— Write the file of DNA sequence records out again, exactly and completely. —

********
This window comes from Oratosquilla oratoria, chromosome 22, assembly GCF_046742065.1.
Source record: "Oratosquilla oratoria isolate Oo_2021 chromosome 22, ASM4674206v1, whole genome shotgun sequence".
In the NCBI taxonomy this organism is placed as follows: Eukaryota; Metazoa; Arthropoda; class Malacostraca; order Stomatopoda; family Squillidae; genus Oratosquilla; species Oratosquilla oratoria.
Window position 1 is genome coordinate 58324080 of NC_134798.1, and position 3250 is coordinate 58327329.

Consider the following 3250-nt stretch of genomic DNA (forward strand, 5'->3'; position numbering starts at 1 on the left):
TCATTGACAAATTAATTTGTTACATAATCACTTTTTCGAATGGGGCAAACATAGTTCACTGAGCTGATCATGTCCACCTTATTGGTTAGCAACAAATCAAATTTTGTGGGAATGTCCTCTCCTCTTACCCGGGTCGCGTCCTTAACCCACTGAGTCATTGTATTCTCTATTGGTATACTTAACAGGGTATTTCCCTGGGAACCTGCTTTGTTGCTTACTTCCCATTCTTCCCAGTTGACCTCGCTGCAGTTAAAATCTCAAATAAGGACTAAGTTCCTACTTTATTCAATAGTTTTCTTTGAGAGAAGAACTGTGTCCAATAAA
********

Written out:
This window comes from Oratosquilla oratoria, chromosome 22, assembly GCF_046742065.1.
Source record: "Oratosquilla oratoria isolate Oo_2021 chromosome 22, ASM4674206v1, whole genome shotgun sequence".
In the NCBI taxonomy this organism is placed as follows: Eukaryota; Metazoa; Arthropoda; class Malacostraca; order Stomatopoda; family Squillidae; genus Oratosquilla; species Oratosquilla oratoria.
Window position 1 is genome coordinate 58324080 of NC_134798.1, and position 3250 is coordinate 58327329.

Consider the following 3250-nt stretch of genomic DNA (forward strand, 5'->3'; position numbering starts at 1 on the left):
TCATTGACAAATTAATTTGTTACATAATCACTTTTTCGAATGGGGCAAACATAGTTCACTGAGCTGATCATGTCCACCTTATTGGTTAGCAACAAATCAAATTTTGTGGGAATGTCCTCTCCTCTTACCCGGGTCGCGTCCTTAACCCACTGAGTCATTGTATTCTCTATTGGTATACTTAACAGGGTATTTCCCTGGGAACCTGCTTTGTTGCTTACTTCCCATTCTTCCCAGTTGACCTCGCTGCAGTTAAAATCTCAAATAAGGACTAAGTTCCTACTTTATTCAATAGTTTTCTTTGAGAGAAGAACTGTGTCCAATAAA